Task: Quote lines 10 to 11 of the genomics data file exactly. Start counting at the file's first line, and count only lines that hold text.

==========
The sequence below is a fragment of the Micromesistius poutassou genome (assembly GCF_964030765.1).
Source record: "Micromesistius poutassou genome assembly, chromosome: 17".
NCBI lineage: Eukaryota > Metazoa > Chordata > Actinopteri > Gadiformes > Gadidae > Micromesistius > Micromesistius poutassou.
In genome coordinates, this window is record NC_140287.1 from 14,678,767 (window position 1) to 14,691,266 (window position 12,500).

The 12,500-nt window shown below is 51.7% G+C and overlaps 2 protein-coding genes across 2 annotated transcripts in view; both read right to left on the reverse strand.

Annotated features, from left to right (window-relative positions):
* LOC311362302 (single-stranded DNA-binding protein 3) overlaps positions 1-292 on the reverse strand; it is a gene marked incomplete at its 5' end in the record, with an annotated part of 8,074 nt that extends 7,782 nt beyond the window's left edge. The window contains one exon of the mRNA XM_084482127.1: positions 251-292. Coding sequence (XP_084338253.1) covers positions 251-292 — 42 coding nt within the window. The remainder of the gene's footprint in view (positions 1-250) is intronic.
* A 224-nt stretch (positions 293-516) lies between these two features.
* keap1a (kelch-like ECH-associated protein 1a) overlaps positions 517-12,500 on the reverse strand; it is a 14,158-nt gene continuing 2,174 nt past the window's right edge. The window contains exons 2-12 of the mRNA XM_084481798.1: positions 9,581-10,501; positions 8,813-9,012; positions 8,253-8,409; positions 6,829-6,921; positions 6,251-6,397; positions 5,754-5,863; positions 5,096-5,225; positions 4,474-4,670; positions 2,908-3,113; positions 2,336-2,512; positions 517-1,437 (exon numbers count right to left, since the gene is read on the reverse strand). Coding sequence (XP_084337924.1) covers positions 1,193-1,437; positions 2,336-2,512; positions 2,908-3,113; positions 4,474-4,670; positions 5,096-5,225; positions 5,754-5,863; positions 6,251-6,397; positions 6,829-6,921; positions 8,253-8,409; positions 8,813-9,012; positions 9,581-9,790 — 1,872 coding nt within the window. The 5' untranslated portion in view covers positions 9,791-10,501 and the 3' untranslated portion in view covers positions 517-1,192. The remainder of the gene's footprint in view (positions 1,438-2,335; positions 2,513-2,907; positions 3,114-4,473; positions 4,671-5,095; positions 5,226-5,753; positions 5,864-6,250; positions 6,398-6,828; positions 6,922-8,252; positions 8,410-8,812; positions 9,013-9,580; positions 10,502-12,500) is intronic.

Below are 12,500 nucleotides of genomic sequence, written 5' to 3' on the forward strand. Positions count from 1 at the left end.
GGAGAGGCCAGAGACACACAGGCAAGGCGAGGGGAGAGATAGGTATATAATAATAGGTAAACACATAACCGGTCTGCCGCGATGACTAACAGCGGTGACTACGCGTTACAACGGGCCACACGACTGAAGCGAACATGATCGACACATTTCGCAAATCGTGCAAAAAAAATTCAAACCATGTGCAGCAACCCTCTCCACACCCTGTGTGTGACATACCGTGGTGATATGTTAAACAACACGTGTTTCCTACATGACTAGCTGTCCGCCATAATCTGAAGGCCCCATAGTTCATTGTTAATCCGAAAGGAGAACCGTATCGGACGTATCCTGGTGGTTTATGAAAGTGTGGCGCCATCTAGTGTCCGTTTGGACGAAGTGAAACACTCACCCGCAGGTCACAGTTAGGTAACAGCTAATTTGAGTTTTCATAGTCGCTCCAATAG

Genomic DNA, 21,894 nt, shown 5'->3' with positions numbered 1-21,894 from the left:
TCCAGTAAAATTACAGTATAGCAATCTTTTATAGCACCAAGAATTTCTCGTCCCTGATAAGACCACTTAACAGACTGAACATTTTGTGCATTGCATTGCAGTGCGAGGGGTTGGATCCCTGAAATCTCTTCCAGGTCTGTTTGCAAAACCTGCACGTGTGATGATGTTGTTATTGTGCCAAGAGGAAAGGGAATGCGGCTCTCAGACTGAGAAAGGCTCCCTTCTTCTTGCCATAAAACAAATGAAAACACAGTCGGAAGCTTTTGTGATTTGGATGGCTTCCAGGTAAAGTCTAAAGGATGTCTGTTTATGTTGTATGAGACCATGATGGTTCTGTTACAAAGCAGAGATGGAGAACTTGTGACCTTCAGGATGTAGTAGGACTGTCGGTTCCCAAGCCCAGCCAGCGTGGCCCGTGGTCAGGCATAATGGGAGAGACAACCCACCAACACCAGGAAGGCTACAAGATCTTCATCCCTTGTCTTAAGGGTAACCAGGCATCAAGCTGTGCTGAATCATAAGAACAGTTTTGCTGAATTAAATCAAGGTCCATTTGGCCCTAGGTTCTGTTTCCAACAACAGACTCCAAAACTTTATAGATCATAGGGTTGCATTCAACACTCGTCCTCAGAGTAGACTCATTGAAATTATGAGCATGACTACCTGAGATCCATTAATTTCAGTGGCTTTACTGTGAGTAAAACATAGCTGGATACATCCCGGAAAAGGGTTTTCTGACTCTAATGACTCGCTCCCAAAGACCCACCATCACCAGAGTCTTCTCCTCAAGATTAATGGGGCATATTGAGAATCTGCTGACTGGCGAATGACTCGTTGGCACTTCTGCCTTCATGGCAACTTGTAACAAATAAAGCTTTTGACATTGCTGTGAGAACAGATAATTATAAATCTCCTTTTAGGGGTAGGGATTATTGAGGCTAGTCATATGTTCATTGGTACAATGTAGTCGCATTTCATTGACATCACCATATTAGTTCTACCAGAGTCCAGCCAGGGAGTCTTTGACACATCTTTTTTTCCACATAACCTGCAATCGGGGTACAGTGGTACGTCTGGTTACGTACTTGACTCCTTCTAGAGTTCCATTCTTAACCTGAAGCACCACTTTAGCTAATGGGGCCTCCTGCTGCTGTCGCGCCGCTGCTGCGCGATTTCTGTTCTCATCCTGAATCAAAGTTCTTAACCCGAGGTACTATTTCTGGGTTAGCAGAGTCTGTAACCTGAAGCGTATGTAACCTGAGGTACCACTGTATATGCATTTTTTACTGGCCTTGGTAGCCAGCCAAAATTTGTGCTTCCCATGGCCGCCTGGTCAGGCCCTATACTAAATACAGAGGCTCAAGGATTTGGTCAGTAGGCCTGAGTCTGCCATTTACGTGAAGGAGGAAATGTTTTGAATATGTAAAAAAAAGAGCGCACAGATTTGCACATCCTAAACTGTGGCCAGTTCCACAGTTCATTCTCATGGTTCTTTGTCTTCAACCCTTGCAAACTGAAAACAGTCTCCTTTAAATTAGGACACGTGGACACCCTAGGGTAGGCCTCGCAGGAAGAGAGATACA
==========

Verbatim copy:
Below are 12,500 nucleotides of genomic sequence, written 5' to 3' on the forward strand. Positions count from 1 at the left end.
GGAGAGGCCAGAGACACACAGGCAAGGCGAGGGGAGAGATAGGTATATAATAATAGGTAAACACATAACCGGTCTGCCGCGATGACTAACAGCGGTGACTACGCGTTACAACGGGCCACACGACTGAAGCGAACATGATCGACACATTTCGCAAATCGTGCAAAAAAAATTCAAACCATGTGCAGCAACCCTCTCCACACCCTGTGTGTGACATACCGTGGTGATATGTTAAACAACACGTGTTTCCTACATGACTAGCTGTCCGCCATAATCTGAAGGCCCCATAGTTCATTGTTAATCCGAAAGGAGAACCGTATCGGACGTATCCTGGTGGTTTATGAAAGTGTGGCGCCATCTAGTGTCCGTTTGGACGAAGTGAAACACTCACCCGCAGGTCACAGTTAGGTAACAGCTAATTTGAGTTTTCATAGTCGCTCCAATAG